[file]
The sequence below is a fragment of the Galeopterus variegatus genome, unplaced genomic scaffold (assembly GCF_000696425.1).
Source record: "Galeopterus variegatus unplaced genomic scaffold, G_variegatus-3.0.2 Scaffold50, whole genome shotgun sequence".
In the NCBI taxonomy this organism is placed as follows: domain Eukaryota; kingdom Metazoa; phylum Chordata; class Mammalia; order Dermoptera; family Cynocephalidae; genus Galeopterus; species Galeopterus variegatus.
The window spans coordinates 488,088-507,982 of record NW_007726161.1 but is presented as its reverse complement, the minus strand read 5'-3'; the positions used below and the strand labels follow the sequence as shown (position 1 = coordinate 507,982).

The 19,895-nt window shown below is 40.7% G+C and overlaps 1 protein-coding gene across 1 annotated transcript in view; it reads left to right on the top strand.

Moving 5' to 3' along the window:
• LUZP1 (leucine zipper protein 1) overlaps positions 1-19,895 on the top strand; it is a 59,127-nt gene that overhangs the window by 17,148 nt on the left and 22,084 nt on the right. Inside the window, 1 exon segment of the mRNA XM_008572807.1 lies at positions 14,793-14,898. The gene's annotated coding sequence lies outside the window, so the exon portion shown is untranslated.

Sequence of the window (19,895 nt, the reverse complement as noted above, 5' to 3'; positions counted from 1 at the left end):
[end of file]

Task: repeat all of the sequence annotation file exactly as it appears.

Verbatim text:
The sequence below is a fragment of the Galeopterus variegatus genome, unplaced genomic scaffold (assembly GCF_000696425.1).
Source record: "Galeopterus variegatus unplaced genomic scaffold, G_variegatus-3.0.2 Scaffold50, whole genome shotgun sequence".
In the NCBI taxonomy this organism is placed as follows: domain Eukaryota; kingdom Metazoa; phylum Chordata; class Mammalia; order Dermoptera; family Cynocephalidae; genus Galeopterus; species Galeopterus variegatus.
The window spans coordinates 488,088-507,982 of record NW_007726161.1 but is presented as its reverse complement, the minus strand read 5'-3'; the positions used below and the strand labels follow the sequence as shown (position 1 = coordinate 507,982).

The 19,895-nt window shown below is 40.7% G+C and overlaps 1 protein-coding gene across 1 annotated transcript in view; it reads left to right on the top strand.

Moving 5' to 3' along the window:
• LUZP1 (leucine zipper protein 1) overlaps positions 1-19,895 on the top strand; it is a 59,127-nt gene that overhangs the window by 17,148 nt on the left and 22,084 nt on the right. Inside the window, 1 exon segment of the mRNA XM_008572807.1 lies at positions 14,793-14,898. The gene's annotated coding sequence lies outside the window, so the exon portion shown is untranslated.

Sequence of the window (19,895 nt, the reverse complement as noted above, 5' to 3'; positions counted from 1 at the left end):